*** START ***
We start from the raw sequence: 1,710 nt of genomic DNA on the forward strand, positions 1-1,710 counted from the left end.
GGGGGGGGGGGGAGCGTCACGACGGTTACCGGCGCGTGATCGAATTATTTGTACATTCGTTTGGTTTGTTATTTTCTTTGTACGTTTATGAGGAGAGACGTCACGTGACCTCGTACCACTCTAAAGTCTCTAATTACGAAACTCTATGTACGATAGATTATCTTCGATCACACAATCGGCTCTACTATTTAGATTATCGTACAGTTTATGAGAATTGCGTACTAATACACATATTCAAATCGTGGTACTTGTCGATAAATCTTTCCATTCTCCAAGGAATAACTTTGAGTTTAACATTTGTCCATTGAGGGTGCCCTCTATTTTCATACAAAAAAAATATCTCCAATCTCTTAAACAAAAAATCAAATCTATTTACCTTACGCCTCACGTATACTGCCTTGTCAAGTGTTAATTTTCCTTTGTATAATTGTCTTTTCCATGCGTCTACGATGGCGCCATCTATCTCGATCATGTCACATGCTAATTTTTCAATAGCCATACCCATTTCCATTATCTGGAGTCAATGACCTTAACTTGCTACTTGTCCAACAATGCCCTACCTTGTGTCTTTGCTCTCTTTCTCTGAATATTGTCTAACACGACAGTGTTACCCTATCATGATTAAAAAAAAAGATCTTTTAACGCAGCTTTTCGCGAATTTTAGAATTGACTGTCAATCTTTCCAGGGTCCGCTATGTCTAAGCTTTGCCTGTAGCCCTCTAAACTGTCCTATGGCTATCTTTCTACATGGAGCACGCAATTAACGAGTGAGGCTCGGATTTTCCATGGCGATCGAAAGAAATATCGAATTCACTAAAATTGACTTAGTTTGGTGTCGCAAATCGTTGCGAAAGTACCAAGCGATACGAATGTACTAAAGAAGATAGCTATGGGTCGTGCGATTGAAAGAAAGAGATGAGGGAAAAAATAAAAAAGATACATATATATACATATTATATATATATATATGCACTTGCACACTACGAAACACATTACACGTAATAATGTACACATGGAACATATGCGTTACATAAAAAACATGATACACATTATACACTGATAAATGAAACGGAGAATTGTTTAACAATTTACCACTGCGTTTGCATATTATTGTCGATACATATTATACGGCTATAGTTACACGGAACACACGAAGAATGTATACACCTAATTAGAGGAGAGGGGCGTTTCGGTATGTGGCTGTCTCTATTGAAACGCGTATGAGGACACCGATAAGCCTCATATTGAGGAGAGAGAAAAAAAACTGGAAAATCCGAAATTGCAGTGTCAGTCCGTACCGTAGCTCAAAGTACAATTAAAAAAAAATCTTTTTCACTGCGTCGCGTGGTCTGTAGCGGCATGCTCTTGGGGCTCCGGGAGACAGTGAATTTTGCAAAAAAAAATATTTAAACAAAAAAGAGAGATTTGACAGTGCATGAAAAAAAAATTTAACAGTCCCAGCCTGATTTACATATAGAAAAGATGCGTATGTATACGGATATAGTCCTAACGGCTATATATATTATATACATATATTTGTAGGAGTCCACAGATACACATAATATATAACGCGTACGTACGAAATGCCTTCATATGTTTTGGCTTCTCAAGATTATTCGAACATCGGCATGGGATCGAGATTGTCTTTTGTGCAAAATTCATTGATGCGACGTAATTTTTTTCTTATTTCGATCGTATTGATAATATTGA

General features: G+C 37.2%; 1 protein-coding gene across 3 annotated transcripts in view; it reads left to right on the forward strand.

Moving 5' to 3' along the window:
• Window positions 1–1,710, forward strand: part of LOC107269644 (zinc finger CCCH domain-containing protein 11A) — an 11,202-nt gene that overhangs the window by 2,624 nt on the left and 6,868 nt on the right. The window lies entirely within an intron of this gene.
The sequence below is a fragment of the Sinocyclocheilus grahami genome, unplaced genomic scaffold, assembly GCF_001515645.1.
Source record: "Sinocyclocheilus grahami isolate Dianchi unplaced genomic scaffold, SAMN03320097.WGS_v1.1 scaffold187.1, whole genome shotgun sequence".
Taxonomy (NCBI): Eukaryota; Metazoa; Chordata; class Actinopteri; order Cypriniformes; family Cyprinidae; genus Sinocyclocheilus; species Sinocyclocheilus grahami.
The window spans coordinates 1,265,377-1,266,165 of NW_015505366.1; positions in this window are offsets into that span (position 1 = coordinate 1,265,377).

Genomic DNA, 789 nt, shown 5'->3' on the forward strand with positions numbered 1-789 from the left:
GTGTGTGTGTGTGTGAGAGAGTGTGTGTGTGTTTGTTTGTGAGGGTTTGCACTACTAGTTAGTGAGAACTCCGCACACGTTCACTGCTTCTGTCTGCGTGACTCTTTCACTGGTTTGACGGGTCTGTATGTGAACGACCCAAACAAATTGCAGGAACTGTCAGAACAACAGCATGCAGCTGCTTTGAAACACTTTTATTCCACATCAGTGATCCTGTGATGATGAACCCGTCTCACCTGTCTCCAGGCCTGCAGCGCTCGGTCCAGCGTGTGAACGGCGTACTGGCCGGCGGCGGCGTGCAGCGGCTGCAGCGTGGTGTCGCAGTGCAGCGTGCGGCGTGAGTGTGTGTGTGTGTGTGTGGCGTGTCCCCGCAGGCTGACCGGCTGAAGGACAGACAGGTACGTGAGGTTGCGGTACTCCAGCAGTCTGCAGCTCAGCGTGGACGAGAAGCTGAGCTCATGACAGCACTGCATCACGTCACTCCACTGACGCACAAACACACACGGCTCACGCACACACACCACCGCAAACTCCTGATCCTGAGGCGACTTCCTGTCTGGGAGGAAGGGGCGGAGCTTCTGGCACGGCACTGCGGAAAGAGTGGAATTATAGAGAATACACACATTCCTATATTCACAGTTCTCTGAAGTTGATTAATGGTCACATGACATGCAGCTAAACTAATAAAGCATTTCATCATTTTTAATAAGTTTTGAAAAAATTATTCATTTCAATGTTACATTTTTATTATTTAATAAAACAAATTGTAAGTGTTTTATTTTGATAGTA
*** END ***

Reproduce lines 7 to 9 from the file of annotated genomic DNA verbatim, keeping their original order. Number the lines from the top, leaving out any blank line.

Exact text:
Source record: "Sinocyclocheilus grahami isolate Dianchi unplaced genomic scaffold, SAMN03320097.WGS_v1.1 scaffold187.1, whole genome shotgun sequence".
Taxonomy (NCBI): Eukaryota; Metazoa; Chordata; class Actinopteri; order Cypriniformes; family Cyprinidae; genus Sinocyclocheilus; species Sinocyclocheilus grahami.
The window spans coordinates 1,265,377-1,266,165 of NW_015505366.1; positions in this window are offsets into that span (position 1 = coordinate 1,265,377).